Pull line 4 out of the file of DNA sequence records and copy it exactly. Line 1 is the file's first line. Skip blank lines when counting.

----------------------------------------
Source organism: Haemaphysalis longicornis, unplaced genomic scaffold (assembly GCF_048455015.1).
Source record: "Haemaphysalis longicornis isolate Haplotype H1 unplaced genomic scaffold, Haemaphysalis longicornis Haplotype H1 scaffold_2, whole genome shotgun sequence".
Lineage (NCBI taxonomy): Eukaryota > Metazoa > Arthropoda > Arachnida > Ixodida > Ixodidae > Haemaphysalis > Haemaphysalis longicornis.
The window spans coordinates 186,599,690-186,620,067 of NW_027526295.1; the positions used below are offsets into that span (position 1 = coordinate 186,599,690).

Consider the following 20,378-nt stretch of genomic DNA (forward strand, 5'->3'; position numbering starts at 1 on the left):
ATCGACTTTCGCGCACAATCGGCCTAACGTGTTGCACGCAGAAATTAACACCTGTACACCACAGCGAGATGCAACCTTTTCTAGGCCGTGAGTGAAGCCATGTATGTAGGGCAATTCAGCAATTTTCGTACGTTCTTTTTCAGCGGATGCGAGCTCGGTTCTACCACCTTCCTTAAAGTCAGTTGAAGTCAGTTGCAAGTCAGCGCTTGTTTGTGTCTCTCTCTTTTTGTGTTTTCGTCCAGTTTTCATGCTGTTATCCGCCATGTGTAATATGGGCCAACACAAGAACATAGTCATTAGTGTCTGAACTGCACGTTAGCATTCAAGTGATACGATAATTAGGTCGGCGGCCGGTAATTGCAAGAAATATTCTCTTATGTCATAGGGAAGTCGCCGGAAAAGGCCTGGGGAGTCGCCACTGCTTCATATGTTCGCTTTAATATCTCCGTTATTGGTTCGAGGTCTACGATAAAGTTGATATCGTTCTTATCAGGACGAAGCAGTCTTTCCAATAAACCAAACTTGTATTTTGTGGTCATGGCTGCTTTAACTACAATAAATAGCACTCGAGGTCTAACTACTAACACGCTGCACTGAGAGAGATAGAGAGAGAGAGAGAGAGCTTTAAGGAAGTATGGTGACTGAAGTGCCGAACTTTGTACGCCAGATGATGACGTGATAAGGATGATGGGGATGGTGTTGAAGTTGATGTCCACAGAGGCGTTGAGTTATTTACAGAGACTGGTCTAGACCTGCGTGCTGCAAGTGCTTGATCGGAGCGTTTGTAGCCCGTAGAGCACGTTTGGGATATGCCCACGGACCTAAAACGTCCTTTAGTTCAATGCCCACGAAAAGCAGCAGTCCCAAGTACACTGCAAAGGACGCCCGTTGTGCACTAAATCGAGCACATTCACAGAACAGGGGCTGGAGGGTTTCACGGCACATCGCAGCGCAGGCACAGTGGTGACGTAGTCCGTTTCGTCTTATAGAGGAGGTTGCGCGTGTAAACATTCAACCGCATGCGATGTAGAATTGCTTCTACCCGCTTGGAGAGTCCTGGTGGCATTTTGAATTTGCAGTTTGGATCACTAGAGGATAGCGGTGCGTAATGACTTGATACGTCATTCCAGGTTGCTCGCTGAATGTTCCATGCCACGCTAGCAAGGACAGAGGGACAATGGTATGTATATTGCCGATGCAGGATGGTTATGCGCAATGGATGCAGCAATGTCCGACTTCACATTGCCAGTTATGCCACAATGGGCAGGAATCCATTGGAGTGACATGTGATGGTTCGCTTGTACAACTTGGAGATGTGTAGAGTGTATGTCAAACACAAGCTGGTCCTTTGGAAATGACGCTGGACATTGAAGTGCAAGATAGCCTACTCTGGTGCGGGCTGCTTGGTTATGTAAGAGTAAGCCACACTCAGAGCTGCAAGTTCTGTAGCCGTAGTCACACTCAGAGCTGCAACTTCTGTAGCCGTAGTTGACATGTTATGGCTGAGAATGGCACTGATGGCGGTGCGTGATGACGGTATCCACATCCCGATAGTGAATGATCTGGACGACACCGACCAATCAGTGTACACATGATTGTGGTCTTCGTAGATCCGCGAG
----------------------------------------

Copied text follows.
The window spans coordinates 186,599,690-186,620,067 of NW_027526295.1; the positions used below are offsets into that span (position 1 = coordinate 186,599,690).